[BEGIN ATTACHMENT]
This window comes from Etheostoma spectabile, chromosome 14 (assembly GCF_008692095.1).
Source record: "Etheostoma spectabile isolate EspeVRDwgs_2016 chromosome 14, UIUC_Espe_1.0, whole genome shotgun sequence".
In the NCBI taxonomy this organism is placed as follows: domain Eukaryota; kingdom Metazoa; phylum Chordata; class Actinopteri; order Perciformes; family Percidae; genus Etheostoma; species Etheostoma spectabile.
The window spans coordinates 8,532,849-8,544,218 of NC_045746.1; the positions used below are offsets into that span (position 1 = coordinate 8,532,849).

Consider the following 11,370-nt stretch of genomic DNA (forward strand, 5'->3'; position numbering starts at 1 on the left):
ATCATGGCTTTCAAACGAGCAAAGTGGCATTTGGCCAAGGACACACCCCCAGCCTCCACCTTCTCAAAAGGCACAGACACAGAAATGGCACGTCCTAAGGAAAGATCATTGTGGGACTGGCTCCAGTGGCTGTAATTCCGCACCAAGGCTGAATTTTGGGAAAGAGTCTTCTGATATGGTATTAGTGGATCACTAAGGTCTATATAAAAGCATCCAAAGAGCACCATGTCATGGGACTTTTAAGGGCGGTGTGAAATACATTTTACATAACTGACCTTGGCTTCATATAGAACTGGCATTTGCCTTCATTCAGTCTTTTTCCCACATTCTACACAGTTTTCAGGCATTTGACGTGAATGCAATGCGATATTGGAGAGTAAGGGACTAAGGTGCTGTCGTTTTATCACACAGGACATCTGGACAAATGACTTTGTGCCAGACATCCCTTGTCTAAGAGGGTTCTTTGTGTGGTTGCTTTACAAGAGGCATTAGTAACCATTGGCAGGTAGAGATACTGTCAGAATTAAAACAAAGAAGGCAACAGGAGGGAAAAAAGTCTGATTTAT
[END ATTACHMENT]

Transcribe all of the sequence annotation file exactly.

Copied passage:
This window comes from Etheostoma spectabile, chromosome 14 (assembly GCF_008692095.1).
Source record: "Etheostoma spectabile isolate EspeVRDwgs_2016 chromosome 14, UIUC_Espe_1.0, whole genome shotgun sequence".
In the NCBI taxonomy this organism is placed as follows: domain Eukaryota; kingdom Metazoa; phylum Chordata; class Actinopteri; order Perciformes; family Percidae; genus Etheostoma; species Etheostoma spectabile.
The window spans coordinates 8,532,849-8,544,218 of NC_045746.1; the positions used below are offsets into that span (position 1 = coordinate 8,532,849).

Consider the following 11,370-nt stretch of genomic DNA (forward strand, 5'->3'; position numbering starts at 1 on the left):
ATCATGGCTTTCAAACGAGCAAAGTGGCATTTGGCCAAGGACACACCCCCAGCCTCCACCTTCTCAAAAGGCACAGACACAGAAATGGCACGTCCTAAGGAAAGATCATTGTGGGACTGGCTCCAGTGGCTGTAATTCCGCACCAAGGCTGAATTTTGGGAAAGAGTCTTCTGATATGGTATTAGTGGATCACTAAGGTCTATATAAAAGCATCCAAAGAGCACCATGTCATGGGACTTTTAAGGGCGGTGTGAAATACATTTTACATAACTGACCTTGGCTTCATATAGAACTGGCATTTGCCTTCATTCAGTCTTTTTCCCACATTCTACACAGTTTTCAGGCATTTGACGTGAATGCAATGCGATATTGGAGAGTAAGGGACTAAGGTGCTGTCGTTTTATCACACAGGACATCTGGACAAATGACTTTGTGCCAGACATCCCTTGTCTAAGAGGGTTCTTTGTGTGGTTGCTTTACAAGAGGCATTAGTAACCATTGGCAGGTAGAGATACTGTCAGAATTAAAACAAAGAAGGCAACAGGAGGGAAAAAAGTCTGATTTAT